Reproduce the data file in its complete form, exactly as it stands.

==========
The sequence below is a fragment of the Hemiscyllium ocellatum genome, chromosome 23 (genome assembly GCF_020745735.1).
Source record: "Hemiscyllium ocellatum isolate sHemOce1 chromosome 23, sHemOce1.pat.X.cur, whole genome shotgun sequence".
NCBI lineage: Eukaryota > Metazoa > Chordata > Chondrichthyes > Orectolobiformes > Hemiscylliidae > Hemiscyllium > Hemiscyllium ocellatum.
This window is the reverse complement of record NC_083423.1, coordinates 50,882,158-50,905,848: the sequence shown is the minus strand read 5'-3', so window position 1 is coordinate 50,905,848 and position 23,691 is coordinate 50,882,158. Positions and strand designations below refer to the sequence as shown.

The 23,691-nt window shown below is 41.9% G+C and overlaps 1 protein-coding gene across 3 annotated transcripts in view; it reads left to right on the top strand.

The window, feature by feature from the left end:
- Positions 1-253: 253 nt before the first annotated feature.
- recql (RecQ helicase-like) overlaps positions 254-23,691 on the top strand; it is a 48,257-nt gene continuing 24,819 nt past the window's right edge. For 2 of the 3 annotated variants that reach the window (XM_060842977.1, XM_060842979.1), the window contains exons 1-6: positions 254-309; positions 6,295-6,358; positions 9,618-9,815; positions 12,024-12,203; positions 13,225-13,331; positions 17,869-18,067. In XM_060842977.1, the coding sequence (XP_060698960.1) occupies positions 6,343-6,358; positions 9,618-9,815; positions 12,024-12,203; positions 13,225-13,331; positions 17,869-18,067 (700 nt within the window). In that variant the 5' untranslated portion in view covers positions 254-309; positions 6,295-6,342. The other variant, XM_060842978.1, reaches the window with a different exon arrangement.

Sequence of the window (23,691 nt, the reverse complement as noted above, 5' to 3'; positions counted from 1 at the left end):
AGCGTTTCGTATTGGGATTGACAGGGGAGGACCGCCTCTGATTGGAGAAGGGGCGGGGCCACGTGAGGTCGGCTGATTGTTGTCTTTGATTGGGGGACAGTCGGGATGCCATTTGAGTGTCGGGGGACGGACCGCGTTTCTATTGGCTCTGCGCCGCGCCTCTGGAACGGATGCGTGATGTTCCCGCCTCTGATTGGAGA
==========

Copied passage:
The sequence below is a fragment of the Hemiscyllium ocellatum genome, chromosome 23 (genome assembly GCF_020745735.1).
Source record: "Hemiscyllium ocellatum isolate sHemOce1 chromosome 23, sHemOce1.pat.X.cur, whole genome shotgun sequence".
NCBI lineage: Eukaryota > Metazoa > Chordata > Chondrichthyes > Orectolobiformes > Hemiscylliidae > Hemiscyllium > Hemiscyllium ocellatum.
This window is the reverse complement of record NC_083423.1, coordinates 50,882,158-50,905,848: the sequence shown is the minus strand read 5'-3', so window position 1 is coordinate 50,905,848 and position 23,691 is coordinate 50,882,158. Positions and strand designations below refer to the sequence as shown.

The 23,691-nt window shown below is 41.9% G+C and overlaps 1 protein-coding gene across 3 annotated transcripts in view; it reads left to right on the top strand.

The window, feature by feature from the left end:
- Positions 1-253: 253 nt before the first annotated feature.
- recql (RecQ helicase-like) overlaps positions 254-23,691 on the top strand; it is a 48,257-nt gene continuing 24,819 nt past the window's right edge. For 2 of the 3 annotated variants that reach the window (XM_060842977.1, XM_060842979.1), the window contains exons 1-6: positions 254-309; positions 6,295-6,358; positions 9,618-9,815; positions 12,024-12,203; positions 13,225-13,331; positions 17,869-18,067. In XM_060842977.1, the coding sequence (XP_060698960.1) occupies positions 6,343-6,358; positions 9,618-9,815; positions 12,024-12,203; positions 13,225-13,331; positions 17,869-18,067 (700 nt within the window). In that variant the 5' untranslated portion in view covers positions 254-309; positions 6,295-6,342. The other variant, XM_060842978.1, reaches the window with a different exon arrangement.

Sequence of the window (23,691 nt, the reverse complement as noted above, 5' to 3'; positions counted from 1 at the left end):
AGCGTTTCGTATTGGGATTGACAGGGGAGGACCGCCTCTGATTGGAGAAGGGGCGGGGCCACGTGAGGTCGGCTGATTGTTGTCTTTGATTGGGGGACAGTCGGGATGCCATTTGAGTGTCGGGGGACGGACCGCGTTTCTATTGGCTCTGCGCCGCGCCTCTGGAACGGATGCGTGATGTTCCCGCCTCTGATTGGAGA